[Twisted-Python] Re: [Twisted-commits] r17325 - merge sob-491, fixes #491
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glyph at divmod.com
Wed Jun 21 14:16:10 EDT 2006
On Wed, 21 Jun 2006 09:30:02 -0700, Cory Dodt <corydodt at twistedmatrix.com> wrote:
>I'm all for a structured development process, but
I love the way that everyone who objects to a structured development process begins their criticism with "I love a structured development process, but".
>this is just being pedantic for the sake of being pedantic.
Nope, there are good reasons for all of it. The commit message was incorrectly formatted. Nobody reverted the commit or anything, and I certainly didn't interpret JP's informative post to be "haranguing" anyone about the process; merely reminding. "Jerub is such a jackass, he didn't follow the required process for commits, I am reverting everything he's done in the last 3 months" -- now that would be a harangue.
(BTW jerub, you are a jackass: it's rude to the release manager to include helpful information in the commit, and I am already so rude to him that he's going to start killing people if he doesn't get some respect around here :))
Even the 78-characters thing has a purpose. The commit messages on the IRC channel and commits list are generated from the message. Some mailer software chokes on >78-character subject lines, and the IRC message will be truncated if it's longer than that, and it will be omitted entirely if the message doesn't appear on the first line.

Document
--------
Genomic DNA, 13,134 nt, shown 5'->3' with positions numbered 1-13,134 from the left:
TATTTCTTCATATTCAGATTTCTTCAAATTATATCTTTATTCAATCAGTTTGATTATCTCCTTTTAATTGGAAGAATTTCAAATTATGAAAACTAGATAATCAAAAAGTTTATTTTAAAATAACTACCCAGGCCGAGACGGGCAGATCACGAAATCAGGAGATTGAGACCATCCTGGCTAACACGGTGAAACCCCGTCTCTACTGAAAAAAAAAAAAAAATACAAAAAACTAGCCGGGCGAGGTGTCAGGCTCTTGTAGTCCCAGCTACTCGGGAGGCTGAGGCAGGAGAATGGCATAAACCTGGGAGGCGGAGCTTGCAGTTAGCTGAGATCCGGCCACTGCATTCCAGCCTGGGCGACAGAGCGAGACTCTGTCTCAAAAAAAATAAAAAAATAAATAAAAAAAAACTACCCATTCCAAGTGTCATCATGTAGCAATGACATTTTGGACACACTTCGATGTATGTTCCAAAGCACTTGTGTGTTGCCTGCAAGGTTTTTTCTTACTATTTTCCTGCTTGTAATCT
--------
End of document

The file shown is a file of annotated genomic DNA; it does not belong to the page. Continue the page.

The format for commit messages, among other things, is documented here:
I've written a bit more about the philosophical underpinnings of the constant striving to improve our development process through simple procedures like this one here:
We are serious. What's with the tone of your message?
>It was possible to look this up in the bug, which is how I found out, spending
>all of 10 seconds on it.
It wouldn't have been if he forgot the "fixes" field instead of some other random bits of information from the message. That field is also required for a reason.
Even if it is literally ten seconds (and I doubt that, it's probably more like 40 seconds, once you've mixed in trac latency) multiply that ten seconds by every change made to trunk in six months, add a few minutes for each relevant message, and that's how long it takes to write the NEWS file. There's no (reasonable) way to correct commit messages, so it's important to write them correctly the first time.
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